The Big Boss
(a.k.a. Fists of Fury)
(Tang shan da xiong) (1971)
Directed by Wei Lo

Artistic Value: * *
Entertainment Value: * * *

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When Cheng (Bruce Lee) comes to live with his cousins, one of them gets him a job in the ice factory where he and his brothers work. Shortly thereafter, the cousins begin vanishing, and those remaining start to suspect that the owner of the factory may be behind the disappearances. After Cheng has been promoted by his boss to win his cooperation, his remaining cousins disown him. Nevertheless, he continues to investigate his employers and eventually learns that they are operating a drug smuggling ring.

Although visually pedestrian and often poorly acted, The Big Boss is actually an entertaining film. The fight sequences, while not brilliantly handled, are enjoyable, and the characters, while stereotyped, are engaging.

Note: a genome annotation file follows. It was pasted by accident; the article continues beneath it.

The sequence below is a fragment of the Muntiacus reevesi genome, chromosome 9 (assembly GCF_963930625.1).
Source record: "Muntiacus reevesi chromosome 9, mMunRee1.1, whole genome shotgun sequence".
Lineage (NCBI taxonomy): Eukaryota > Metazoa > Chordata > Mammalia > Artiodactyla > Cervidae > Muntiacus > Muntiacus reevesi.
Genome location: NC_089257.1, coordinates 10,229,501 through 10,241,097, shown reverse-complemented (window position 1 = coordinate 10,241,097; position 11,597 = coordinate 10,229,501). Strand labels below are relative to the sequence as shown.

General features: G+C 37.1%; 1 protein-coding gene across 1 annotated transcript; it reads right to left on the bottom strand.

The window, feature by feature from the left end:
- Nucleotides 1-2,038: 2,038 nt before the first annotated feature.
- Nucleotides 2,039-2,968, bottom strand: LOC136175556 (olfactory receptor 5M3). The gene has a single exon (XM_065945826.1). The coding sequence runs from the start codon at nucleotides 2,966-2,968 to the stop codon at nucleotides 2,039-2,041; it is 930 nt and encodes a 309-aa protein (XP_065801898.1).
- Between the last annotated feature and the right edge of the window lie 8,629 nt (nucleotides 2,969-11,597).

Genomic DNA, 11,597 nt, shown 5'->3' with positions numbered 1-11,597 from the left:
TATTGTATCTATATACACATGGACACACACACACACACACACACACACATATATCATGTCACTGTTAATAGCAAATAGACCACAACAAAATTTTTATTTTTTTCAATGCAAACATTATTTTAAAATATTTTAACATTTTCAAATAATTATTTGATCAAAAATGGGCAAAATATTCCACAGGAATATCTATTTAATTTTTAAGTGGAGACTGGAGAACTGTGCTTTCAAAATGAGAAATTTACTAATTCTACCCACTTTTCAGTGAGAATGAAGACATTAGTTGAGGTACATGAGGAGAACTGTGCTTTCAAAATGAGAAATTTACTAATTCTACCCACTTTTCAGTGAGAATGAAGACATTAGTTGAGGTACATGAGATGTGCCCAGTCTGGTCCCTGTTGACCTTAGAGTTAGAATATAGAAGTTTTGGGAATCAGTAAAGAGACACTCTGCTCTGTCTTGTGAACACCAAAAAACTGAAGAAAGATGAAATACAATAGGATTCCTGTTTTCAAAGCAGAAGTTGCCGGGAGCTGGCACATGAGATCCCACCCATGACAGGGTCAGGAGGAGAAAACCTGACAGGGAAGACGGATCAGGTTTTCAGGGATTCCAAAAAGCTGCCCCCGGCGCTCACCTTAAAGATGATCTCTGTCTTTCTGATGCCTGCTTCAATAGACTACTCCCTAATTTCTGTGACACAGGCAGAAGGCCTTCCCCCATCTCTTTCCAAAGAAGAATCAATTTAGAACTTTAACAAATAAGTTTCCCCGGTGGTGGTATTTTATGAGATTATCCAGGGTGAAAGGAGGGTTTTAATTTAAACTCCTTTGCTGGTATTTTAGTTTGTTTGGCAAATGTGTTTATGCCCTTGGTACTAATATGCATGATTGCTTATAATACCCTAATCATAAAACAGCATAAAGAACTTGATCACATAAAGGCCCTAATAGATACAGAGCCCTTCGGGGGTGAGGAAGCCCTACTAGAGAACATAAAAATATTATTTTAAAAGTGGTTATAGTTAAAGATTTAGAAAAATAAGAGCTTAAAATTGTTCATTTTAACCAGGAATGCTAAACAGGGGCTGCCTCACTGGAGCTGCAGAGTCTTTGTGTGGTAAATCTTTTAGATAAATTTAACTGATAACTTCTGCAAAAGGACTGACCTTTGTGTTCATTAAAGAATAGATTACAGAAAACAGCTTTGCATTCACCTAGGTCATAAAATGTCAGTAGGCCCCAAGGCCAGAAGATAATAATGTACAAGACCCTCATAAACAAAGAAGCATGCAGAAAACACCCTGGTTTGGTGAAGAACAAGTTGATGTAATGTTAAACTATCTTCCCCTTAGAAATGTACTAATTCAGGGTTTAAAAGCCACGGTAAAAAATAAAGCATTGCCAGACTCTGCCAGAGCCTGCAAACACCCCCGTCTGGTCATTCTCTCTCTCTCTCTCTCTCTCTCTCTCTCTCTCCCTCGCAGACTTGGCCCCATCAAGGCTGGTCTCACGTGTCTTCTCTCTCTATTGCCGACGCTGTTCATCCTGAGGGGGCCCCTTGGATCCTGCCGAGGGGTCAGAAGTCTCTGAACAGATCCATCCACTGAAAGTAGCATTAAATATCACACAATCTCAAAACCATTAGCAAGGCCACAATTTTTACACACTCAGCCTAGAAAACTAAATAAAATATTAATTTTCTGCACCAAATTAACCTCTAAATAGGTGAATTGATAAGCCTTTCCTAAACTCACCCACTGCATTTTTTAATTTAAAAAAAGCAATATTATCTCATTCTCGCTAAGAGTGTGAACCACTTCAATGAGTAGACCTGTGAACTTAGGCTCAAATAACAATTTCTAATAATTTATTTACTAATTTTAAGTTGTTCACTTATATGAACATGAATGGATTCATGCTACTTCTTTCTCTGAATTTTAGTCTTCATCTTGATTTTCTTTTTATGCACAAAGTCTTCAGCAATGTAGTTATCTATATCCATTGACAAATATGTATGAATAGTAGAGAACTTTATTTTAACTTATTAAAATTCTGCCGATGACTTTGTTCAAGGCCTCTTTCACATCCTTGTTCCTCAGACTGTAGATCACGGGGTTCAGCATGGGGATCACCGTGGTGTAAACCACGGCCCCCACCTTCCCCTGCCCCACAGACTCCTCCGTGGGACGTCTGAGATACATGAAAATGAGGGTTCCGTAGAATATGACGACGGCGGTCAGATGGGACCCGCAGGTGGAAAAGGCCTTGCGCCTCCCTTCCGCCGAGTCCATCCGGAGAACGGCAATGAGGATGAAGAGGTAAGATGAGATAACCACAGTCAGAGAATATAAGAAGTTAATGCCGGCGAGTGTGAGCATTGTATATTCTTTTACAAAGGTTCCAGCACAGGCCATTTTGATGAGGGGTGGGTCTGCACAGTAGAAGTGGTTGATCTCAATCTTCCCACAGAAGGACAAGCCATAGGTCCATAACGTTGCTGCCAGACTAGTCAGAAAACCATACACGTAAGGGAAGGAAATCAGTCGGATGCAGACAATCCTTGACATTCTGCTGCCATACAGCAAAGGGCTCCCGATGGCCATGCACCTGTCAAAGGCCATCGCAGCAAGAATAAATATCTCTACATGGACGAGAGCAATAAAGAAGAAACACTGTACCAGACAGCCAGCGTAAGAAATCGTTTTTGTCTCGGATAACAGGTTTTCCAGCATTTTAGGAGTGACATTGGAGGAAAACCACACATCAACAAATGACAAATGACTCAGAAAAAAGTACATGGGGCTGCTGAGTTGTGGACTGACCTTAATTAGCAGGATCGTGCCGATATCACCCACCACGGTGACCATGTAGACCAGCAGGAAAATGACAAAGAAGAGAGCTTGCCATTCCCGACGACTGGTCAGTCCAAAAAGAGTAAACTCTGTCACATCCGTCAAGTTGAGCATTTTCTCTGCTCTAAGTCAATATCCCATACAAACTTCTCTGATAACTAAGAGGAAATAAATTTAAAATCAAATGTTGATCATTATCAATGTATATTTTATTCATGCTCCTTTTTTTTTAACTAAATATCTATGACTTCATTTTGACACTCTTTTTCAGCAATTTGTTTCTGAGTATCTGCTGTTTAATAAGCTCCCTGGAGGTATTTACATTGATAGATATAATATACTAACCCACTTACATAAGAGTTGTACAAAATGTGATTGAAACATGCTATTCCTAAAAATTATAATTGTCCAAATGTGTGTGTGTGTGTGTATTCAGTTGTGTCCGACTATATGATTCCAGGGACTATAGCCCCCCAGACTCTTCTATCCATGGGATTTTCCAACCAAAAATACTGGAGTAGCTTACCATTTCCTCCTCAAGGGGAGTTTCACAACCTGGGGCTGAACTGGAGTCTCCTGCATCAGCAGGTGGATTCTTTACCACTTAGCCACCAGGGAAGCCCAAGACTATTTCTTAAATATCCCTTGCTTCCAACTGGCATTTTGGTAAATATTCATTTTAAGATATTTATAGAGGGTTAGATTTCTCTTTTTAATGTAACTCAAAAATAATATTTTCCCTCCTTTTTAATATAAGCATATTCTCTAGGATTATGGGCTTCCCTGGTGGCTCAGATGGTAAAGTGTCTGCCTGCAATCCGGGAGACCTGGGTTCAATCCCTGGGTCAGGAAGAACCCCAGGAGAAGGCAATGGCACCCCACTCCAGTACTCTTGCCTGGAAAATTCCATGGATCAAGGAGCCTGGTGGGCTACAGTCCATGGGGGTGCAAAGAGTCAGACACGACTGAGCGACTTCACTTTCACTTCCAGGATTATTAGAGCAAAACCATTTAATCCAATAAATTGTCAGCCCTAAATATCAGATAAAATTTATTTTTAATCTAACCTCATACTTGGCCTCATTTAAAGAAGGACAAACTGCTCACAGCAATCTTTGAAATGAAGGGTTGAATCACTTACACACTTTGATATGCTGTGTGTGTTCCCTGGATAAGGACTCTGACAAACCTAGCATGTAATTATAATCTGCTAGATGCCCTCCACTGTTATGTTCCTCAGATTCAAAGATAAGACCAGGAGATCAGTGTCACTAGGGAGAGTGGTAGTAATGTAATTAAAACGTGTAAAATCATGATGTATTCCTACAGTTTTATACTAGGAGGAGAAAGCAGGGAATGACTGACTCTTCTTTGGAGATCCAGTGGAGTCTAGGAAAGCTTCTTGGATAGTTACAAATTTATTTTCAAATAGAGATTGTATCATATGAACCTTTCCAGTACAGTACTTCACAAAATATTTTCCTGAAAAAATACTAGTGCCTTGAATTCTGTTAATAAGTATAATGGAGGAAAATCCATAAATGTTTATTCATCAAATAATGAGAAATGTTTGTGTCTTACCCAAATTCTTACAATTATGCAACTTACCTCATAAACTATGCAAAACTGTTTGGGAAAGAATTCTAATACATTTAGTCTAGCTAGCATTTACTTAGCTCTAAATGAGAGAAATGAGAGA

Unlike many Kung Fu movies, The Big Boss actually does have a coherent narrative. The director is consequently able to involve the viewer with the characters so that he sympathizes with and feels concern for them. In fact, much of the film is more concerned with the complications arising from the investigation into the disappearances of Cheng's cousins than with presenting the viewer with a series of action sequences. Only in the second half of the movie are the fights given priority, and even then they are not allowed to push the narrative to the side. Instead, they actually further the story.


Bruce Lee acquits himself well and demonstrates both his skill at martial arts and his talent for performing choreographed fights. While he is not a notable actor, he is not incompetent either and is probably better than are the majority of the other performers in the movie. Some do acquit themselves well, but many are frankly inept.


The Big Boss is hardly a great film, but it is a pleasant diversion.

Review by Keith Allen

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